To power the electronics of the switch, it passes a very very small current when off. This is not enough to light an ordinary bulb, but is obviously enough to trigger the fan's timing circuit.
You could use one of the more old-fashioned pneumatic timers which provide a definate on-off switching, but they tend to pop 'off' with quite a loud click which might be disturbing if people use the cloakroom at night.
If you can run a switched-live and neutral cable from the light back to outside the room you could use a neon faceplate (available through manufacturers' 'gridswitch' ranges) to give a polite "engaged" indicator outside the door.
Or replace the switch entirely with a PIR detector that uses a relay, which will provide a definate off.
Owain
PS The fan will require a triple-pole and earth Fan Isolator Switch somewhere, for isolation for mechanical maintenance.
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Nigel I still stick by my 1st suggestion of removing the timer element of the fan (via one of the 2 methods mentioned). The fact that you now have a timer switch means that John's argument against disabling the timer is not valid. I am assuming that you will set the timer so the light and fan go off about 10 minutes after the person enters the room. Calum Sabey
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On 27 Feb 2007 12:40:47 -0800 someone who may be "Nigel"

Replace the switch with a gridswitch plate with two spaces. In one space of the gridswitch fit a switch, in the other fit a neon indicator which comes on when the light is energised. http://www.mkelectric.co.uk/products/ranges/rangelist.asp?RangeID 26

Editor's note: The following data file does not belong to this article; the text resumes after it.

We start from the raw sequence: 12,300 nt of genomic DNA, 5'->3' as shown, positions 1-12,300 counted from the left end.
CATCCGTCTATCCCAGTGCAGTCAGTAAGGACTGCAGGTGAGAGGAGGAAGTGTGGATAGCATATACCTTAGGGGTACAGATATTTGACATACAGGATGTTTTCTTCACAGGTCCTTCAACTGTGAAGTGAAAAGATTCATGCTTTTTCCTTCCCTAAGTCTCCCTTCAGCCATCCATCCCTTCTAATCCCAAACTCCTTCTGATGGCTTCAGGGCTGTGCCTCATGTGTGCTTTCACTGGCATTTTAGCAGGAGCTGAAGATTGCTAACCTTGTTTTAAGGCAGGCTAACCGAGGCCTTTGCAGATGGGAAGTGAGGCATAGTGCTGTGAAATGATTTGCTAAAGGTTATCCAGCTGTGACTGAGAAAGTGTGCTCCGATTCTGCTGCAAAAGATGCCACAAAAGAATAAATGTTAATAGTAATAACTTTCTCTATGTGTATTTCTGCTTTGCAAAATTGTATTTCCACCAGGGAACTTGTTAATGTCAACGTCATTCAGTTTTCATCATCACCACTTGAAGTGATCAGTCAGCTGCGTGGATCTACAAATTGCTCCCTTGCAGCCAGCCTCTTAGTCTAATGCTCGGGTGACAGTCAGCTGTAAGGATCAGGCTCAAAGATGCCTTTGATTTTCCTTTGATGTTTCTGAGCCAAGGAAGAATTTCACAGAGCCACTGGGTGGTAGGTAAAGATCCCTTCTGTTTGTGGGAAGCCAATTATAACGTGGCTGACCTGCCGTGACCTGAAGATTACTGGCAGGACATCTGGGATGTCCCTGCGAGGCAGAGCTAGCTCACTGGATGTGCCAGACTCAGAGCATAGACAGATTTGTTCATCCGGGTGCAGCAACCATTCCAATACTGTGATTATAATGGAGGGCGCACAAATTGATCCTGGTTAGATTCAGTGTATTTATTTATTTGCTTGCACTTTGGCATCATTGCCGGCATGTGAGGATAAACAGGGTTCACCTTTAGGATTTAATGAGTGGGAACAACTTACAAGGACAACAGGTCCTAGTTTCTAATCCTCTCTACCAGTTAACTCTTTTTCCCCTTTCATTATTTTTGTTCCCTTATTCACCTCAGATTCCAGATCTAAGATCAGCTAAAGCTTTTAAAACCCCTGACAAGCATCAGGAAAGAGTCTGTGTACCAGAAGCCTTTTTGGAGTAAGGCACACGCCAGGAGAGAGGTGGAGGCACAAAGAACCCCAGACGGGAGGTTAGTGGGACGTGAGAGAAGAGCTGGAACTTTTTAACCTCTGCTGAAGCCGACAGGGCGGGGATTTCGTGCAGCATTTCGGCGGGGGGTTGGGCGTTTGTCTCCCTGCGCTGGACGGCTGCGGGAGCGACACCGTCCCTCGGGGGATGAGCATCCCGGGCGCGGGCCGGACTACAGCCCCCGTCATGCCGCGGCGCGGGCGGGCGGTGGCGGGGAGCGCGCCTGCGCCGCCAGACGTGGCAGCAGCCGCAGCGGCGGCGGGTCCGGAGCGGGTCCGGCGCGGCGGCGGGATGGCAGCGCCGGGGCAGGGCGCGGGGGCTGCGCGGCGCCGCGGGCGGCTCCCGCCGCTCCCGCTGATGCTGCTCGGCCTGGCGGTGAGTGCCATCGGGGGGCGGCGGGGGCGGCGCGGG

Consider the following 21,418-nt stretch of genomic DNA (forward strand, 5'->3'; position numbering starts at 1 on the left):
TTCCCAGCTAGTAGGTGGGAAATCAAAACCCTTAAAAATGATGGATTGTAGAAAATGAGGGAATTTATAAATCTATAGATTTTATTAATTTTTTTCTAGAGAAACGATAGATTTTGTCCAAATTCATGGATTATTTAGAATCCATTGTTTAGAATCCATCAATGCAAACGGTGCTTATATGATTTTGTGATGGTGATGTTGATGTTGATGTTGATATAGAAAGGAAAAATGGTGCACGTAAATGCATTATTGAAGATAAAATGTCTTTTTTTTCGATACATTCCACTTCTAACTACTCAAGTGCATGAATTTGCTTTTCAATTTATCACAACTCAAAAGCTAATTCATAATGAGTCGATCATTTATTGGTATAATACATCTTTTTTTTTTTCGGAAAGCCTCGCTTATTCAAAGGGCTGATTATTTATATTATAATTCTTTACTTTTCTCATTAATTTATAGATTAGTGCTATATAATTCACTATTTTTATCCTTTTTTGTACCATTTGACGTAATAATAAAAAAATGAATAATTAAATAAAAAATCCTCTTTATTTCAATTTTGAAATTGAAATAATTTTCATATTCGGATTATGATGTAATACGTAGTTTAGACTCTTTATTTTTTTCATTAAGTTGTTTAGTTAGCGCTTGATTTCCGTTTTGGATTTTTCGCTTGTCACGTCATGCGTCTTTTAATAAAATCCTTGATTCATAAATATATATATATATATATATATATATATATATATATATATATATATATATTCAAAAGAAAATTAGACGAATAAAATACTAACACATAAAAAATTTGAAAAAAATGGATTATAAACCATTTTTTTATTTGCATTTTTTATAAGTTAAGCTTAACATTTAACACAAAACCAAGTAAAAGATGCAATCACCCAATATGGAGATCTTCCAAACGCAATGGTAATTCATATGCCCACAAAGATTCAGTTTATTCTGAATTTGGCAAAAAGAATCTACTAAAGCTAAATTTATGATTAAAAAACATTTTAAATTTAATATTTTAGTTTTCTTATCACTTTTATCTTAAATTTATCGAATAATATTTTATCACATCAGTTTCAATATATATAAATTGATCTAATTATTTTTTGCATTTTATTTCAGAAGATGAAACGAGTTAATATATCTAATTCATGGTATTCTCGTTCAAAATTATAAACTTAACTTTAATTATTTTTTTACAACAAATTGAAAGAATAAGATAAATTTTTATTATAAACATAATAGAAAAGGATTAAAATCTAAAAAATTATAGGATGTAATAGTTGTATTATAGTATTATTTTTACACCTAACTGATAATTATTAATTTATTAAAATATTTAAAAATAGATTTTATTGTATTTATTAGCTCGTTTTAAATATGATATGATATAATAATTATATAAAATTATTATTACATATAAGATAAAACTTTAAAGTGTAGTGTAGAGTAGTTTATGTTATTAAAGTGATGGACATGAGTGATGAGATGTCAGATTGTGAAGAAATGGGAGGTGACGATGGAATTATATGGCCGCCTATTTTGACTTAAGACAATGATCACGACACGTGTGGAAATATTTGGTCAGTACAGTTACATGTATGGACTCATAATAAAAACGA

Alternatively switches with neon indicators built in are available.

A good way of getting people to only pay quick trips I suppose.
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David Hansen, Edinburgh
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Neon indicators usually need a neutral to work if "illuminated when on" is required.
I have a similar problem of people leaving the bathrrom ligh(and fan) on and am resigned to pulling a neutral feed through to switch.
There dont appear to be any lowcost or unobtrusive PIR switches around. Robert
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snipped-for-privacy@invalid.invalid wrote:

http://www.tlc-direct.co.uk/Main_Index/Wiring_Accessories_Menu_Index/Occupancy_Switch/index.html
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Cheers,

John.

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On Wed, 28 Feb 2007 21:52:07 +0000, John Rumm

Thanks for link but no good for in bathroom - though I suppose I could mount it in the ceiling with just PIR showing through hole. Robert
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snipped-for-privacy@invalid.invalid wrote:

Why do you say it is no good for a bathroom? So long as it can be placed in zone three it ought to be fine.
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John.

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On Wed, 28 Feb 2007 17:46:20 +0000 someone who may be snipped-for-privacy@invalid.invalid wrote this:-

While that is best I'm not convinced that a low current through the protective conductor is a great problem. It might be if electric supplies were DC, as that could lead to high resistance joints being formed.
--
David Hansen, Edinburgh